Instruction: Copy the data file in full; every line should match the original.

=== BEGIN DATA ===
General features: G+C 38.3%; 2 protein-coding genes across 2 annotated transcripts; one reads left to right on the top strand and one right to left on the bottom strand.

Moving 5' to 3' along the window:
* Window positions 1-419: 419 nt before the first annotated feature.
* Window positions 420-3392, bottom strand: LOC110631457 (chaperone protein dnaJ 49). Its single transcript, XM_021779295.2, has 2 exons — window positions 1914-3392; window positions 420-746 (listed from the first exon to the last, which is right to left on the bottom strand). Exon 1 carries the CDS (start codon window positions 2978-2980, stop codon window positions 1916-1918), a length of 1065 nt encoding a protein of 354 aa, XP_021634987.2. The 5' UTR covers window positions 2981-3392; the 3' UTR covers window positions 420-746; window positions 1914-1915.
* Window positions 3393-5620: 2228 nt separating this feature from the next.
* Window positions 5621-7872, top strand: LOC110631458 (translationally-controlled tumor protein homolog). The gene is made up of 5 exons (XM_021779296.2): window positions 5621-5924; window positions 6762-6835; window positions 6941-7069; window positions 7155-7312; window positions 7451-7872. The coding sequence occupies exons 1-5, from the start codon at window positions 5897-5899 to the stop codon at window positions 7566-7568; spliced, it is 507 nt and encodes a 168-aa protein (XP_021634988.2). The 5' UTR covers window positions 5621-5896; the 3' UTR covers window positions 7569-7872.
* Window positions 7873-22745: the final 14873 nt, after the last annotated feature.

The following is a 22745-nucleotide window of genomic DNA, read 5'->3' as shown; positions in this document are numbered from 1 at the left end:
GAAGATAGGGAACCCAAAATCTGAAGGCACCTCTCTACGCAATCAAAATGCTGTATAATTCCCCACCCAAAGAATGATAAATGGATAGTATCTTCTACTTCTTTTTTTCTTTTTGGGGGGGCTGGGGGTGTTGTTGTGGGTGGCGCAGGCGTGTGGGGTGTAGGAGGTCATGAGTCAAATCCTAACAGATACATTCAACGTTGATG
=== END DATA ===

General features: G+C 38.3%; 2 protein-coding genes across 2 annotated transcripts; one reads left to right on the top strand and one right to left on the bottom strand.

Moving 5' to 3' along the window:
* Window positions 1-419: 419 nt before the first annotated feature.
* Window positions 420-3392, bottom strand: LOC110631457 (chaperone protein dnaJ 49). Its single transcript, XM_021779295.2, has 2 exons — window positions 1914-3392; window positions 420-746 (listed from the first exon to the last, which is right to left on the bottom strand). Exon 1 carries the CDS (start codon window positions 2978-2980, stop codon window positions 1916-1918), a length of 1065 nt encoding a protein of 354 aa, XP_021634987.2. The 5' UTR covers window positions 2981-3392; the 3' UTR covers window positions 420-746; window positions 1914-1915.
* Window positions 3393-5620: 2228 nt separating this feature from the next.
* Window positions 5621-7872, top strand: LOC110631458 (translationally-controlled tumor protein homolog). The gene is made up of 5 exons (XM_021779296.2): window positions 5621-5924; window positions 6762-6835; window positions 6941-7069; window positions 7155-7312; window positions 7451-7872. The coding sequence occupies exons 1-5, from the start codon at window positions 5897-5899 to the stop codon at window positions 7566-7568; spliced, it is 507 nt and encodes a 168-aa protein (XP_021634988.2). The 5' UTR covers window positions 5621-5896; the 3' UTR covers window positions 7569-7872.
* Window positions 7873-22745: the final 14873 nt, after the last annotated feature.

The following is a 22745-nucleotide window of genomic DNA, read 5'->3' as shown; positions in this document are numbered from 1 at the left end:
GAAGATAGGGAACCCAAAATCTGAAGGCACCTCTCTACGCAATCAAAATGCTGTATAATTCCCCACCCAAAGAATGATAAATGGATAGTATCTTCTACTTCTTTTTTTCTTTTTGGGGGGGCTGGGGGTGTTGTTGTGGGTGGCGCAGGCGTGTGGGGTGTAGGAGGTCATGAGTCAAATCCTAACAGATACATTCAACGTTGATG